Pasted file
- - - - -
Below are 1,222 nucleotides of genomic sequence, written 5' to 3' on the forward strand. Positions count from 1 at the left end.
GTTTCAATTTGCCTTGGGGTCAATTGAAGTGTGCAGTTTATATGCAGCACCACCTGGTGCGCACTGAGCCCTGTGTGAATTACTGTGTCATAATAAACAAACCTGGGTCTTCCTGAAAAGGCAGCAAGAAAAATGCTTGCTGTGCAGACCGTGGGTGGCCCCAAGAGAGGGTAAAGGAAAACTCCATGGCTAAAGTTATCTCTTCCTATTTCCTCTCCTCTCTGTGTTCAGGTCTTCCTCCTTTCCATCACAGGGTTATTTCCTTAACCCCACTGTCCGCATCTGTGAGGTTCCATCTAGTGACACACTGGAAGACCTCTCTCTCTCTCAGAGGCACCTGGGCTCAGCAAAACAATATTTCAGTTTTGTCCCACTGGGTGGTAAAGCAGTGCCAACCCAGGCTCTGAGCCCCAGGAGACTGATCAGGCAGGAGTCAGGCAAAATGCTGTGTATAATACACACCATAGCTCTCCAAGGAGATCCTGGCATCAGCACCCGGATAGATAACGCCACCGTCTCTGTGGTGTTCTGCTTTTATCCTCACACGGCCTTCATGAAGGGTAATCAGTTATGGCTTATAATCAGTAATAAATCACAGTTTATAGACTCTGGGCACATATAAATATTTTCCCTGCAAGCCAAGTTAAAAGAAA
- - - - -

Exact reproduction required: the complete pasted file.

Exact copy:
Below are 1,222 nucleotides of genomic sequence, written 5' to 3' on the forward strand. Positions count from 1 at the left end.
GTTTCAATTTGCCTTGGGGTCAATTGAAGTGTGCAGTTTATATGCAGCACCACCTGGTGCGCACTGAGCCCTGTGTGAATTACTGTGTCATAATAAACAAACCTGGGTCTTCCTGAAAAGGCAGCAAGAAAAATGCTTGCTGTGCAGACCGTGGGTGGCCCCAAGAGAGGGTAAAGGAAAACTCCATGGCTAAAGTTATCTCTTCCTATTTCCTCTCCTCTCTGTGTTCAGGTCTTCCTCCTTTCCATCACAGGGTTATTTCCTTAACCCCACTGTCCGCATCTGTGAGGTTCCATCTAGTGACACACTGGAAGACCTCTCTCTCTCTCAGAGGCACCTGGGCTCAGCAAAACAATATTTCAGTTTTGTCCCACTGGGTGGTAAAGCAGTGCCAACCCAGGCTCTGAGCCCCAGGAGACTGATCAGGCAGGAGTCAGGCAAAATGCTGTGTATAATACACACCATAGCTCTCCAAGGAGATCCTGGCATCAGCACCCGGATAGATAACGCCACCGTCTCTGTGGTGTTCTGCTTTTATCCTCACACGGCCTTCATGAAGGGTAATCAGTTATGGCTTATAATCAGTAATAAATCACAGTTTATAGACTCTGGGCACATATAAATATTTTCCCTGCAAGCCAAGTTAAAAGAAA